As we mark Women’s Day of Action for Health Reform, we must remember that while individuals of both genders will benefit from health care reform, there are a few essential changes needed to provide women with appropriate healthcare:.
- An End to Gender Rating – In the individual insurance market, many states allow insurance companies to calculate premiums based on characteristics such as existing health problems, age, and gender. In particular, women are often charged higher premiums than men during their reproductive years. For example, holding other factors constant, a 22-year-old woman can be charged one and a half times the premium rate of a 22-year-old man.
- An End to Discrimination Based on “Pre-Existing Conditions” – A pre-existing condition can be any medical condition that existed before an individual applies for a new health insurance policy. In 45 states, it is legal for insurance companies to discriminate against people purchasing health insurance based on pre-existing conditions (which can include hay fever and asthma). Some insurance companies even consider pregnancy a pre-existing condition and will not provide coverage for a woman who is pregnant. In eight states, being a survivor of domestic violence is considered a pre-existing condition.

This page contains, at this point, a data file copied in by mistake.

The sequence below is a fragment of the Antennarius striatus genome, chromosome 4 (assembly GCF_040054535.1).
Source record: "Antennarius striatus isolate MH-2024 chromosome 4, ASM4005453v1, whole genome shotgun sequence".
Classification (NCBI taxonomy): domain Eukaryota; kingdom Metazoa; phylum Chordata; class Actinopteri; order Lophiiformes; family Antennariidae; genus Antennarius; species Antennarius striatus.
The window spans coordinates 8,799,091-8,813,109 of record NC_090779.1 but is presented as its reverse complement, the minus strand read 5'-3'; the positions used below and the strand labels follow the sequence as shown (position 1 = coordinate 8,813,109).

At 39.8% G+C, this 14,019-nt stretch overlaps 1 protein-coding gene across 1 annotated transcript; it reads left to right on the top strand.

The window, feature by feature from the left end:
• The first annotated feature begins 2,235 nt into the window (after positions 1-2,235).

- An End to Coverage Excluding Services Used Only By Women – A recent survey by the National Women’s Law Center found that the vast majority of individual market health insurance policies did not cover maternity care. In 2009, only 13 percent of the health plans available to a 30-year-old woman across the country provide maternity coverage. One insurance company even told Peggy Robertson after she had a doctor-ordered C-section that she would have to get sterilized in order to keep her coverage.